This essay was originally written as my final paper for my Advanced Topics Media Theory class, taught by Eugene Thacker, in Spring 2015 at The New School.

The world now laughs, rent are the drapes of fright,
The wedding is at hand of dark and light—

-Friedrich Nietzsche, Beyond Good & Evil, “From High Mountains: Aftersong”

“We’ve all been used!” “And re-used!” “And abused!” “And amused!”
-Friend (John Alderton)/Arthur Frayn (Niall Buggy), Zardoz


            If I discover an interpretation of a complicated work and then realize that this interpretation is a perfect explanation of this work, is this just a self-fulfilling prophecy? Perhaps the interpretation is well-founded, but my new reading will inevitably be colored by my knowledge of this theory. But maybe its rightness or wrongness is beside the point, at least in absolute terms. I do not have to agree exactly for my eyes to see anew. It could be the ramblings of a madman, but it may still be a message that is worthwhile. Discovering that Zardoz, a film I have cherished many years for its singular qualities, had been declared the epitome of a Nietzschean movie, I was irrevocably changed. “The Lord is risen!” “God is dead!” Zed is the Übermensch! So speak to me, Muse of Surprisingly Useful Amazon User Reviews, and keep me on a steady path in this endeavor.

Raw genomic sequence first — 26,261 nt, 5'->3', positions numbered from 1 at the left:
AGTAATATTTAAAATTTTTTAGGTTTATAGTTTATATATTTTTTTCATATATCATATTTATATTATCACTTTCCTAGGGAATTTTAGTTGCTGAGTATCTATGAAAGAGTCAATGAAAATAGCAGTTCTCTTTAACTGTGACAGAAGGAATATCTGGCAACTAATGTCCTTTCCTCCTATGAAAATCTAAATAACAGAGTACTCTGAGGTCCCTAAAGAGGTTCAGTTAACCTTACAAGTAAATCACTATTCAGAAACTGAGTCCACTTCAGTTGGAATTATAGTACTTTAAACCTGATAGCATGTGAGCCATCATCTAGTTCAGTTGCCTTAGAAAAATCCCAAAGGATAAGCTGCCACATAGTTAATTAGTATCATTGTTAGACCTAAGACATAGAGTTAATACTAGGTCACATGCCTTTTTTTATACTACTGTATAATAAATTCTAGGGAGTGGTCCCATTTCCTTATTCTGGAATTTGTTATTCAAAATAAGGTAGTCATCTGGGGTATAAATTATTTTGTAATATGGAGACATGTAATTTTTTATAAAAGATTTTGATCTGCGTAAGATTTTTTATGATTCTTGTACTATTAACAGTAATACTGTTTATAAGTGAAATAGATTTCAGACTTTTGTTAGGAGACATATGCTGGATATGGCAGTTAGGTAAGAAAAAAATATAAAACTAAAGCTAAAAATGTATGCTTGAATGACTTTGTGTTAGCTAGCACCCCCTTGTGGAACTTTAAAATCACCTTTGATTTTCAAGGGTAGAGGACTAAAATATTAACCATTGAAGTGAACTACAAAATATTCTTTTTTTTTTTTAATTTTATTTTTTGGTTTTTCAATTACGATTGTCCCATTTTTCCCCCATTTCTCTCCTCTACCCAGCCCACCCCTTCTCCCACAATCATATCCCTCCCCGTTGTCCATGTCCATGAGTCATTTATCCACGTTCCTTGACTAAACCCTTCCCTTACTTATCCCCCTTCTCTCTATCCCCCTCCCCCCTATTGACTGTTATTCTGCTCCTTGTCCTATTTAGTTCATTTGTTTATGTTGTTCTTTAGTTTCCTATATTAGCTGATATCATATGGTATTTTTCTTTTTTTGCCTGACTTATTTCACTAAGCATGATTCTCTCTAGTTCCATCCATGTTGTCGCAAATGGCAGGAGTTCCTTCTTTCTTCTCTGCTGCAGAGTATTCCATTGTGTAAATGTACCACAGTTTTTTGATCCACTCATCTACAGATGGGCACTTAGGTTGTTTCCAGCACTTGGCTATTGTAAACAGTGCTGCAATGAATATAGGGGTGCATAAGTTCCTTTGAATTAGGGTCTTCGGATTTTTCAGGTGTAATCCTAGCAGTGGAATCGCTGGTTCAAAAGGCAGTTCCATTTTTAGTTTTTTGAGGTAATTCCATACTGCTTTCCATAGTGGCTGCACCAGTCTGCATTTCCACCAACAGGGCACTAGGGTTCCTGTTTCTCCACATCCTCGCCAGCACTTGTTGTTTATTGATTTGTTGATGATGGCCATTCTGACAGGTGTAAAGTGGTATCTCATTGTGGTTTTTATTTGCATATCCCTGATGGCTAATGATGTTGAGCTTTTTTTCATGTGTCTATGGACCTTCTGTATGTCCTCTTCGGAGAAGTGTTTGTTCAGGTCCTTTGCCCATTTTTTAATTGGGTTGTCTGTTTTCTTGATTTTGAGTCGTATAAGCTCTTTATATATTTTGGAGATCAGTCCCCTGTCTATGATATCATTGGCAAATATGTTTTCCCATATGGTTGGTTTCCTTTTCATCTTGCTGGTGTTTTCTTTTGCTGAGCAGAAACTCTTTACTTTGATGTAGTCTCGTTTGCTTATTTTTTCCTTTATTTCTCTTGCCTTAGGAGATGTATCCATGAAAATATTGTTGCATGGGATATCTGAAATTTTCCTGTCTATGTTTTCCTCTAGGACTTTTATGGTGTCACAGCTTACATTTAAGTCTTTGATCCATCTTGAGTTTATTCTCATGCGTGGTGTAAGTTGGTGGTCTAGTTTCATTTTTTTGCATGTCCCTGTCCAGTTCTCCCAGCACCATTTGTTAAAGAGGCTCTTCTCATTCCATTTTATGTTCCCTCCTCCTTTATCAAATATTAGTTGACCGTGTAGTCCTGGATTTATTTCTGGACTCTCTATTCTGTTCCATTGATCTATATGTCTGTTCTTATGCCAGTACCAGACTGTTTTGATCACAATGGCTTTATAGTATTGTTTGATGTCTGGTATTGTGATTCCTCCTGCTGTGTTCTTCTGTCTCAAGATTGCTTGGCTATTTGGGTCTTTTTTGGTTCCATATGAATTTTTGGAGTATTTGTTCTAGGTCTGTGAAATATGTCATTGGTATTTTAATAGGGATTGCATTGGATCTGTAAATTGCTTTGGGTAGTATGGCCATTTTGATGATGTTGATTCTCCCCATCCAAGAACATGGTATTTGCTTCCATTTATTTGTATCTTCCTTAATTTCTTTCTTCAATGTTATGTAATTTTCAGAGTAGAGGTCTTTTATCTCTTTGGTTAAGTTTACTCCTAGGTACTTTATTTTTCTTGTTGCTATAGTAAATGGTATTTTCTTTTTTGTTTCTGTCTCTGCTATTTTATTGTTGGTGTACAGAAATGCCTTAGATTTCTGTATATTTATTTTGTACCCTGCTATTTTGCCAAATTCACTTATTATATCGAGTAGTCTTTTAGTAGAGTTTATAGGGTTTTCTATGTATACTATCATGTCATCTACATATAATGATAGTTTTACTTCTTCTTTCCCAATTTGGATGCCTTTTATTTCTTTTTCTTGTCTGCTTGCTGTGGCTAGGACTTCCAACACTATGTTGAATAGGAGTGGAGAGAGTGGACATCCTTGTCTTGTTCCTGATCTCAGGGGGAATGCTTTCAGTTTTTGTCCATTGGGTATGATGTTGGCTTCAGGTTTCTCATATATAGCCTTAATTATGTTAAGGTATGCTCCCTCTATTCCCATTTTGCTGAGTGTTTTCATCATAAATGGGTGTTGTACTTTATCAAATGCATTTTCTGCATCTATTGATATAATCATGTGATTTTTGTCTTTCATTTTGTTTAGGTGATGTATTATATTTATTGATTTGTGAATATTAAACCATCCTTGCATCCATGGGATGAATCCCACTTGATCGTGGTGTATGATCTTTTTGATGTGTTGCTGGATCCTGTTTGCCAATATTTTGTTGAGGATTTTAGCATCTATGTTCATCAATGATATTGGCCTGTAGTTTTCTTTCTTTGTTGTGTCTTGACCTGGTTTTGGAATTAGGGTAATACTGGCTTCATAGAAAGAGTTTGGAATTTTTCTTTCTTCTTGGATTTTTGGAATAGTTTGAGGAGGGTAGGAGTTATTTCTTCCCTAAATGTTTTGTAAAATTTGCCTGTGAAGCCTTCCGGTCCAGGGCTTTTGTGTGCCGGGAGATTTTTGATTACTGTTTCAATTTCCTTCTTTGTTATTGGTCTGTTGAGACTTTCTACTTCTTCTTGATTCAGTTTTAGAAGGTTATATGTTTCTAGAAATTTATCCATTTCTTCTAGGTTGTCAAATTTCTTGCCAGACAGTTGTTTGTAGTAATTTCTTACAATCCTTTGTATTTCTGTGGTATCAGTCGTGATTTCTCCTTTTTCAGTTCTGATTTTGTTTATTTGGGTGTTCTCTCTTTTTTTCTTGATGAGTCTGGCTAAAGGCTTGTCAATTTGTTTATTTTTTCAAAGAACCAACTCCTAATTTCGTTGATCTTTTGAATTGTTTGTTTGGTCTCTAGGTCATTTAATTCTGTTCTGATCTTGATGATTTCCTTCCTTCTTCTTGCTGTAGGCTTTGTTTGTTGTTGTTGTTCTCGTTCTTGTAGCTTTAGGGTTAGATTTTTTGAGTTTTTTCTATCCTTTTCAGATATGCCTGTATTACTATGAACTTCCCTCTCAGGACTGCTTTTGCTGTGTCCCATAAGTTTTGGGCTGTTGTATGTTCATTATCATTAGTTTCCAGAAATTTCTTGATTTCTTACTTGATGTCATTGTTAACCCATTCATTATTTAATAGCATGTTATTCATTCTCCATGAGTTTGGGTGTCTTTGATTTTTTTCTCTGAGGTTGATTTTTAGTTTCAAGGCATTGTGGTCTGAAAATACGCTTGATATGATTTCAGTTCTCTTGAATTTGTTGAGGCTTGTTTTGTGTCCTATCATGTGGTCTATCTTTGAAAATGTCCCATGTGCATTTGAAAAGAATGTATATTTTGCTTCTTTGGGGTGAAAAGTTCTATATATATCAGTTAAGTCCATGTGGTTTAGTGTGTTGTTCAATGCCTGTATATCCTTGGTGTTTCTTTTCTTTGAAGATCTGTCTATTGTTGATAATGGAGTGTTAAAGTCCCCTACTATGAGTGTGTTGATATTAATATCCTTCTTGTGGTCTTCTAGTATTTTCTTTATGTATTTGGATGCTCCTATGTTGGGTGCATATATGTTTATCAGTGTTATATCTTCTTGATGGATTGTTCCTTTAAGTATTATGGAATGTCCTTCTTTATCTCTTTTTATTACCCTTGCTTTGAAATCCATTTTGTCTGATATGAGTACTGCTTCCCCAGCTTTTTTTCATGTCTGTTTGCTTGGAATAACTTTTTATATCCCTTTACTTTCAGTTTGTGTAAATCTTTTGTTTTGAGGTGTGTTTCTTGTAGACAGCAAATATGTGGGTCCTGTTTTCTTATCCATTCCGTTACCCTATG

My first contact with Mr. Nietzsche was diffuse. He is one of those towering figures of philosophy that permeates academia and bleeds into the culture at large. He never came up in any comparative philosophy class I took, and without a philosophy background, any influence he had on me came secondhand. I was vaguely aware of his influence on any entertainment that established itself as nihilist, and the Übermensch concept was familiar enough to stand as a Big Idea of modern thought. From what I could gather, the Übermensch was some sort of German version of Superman. I sensed that this was not quite right, but I chalked whatever I was missing up to the nuances of translation and the subtlety of the actual literature.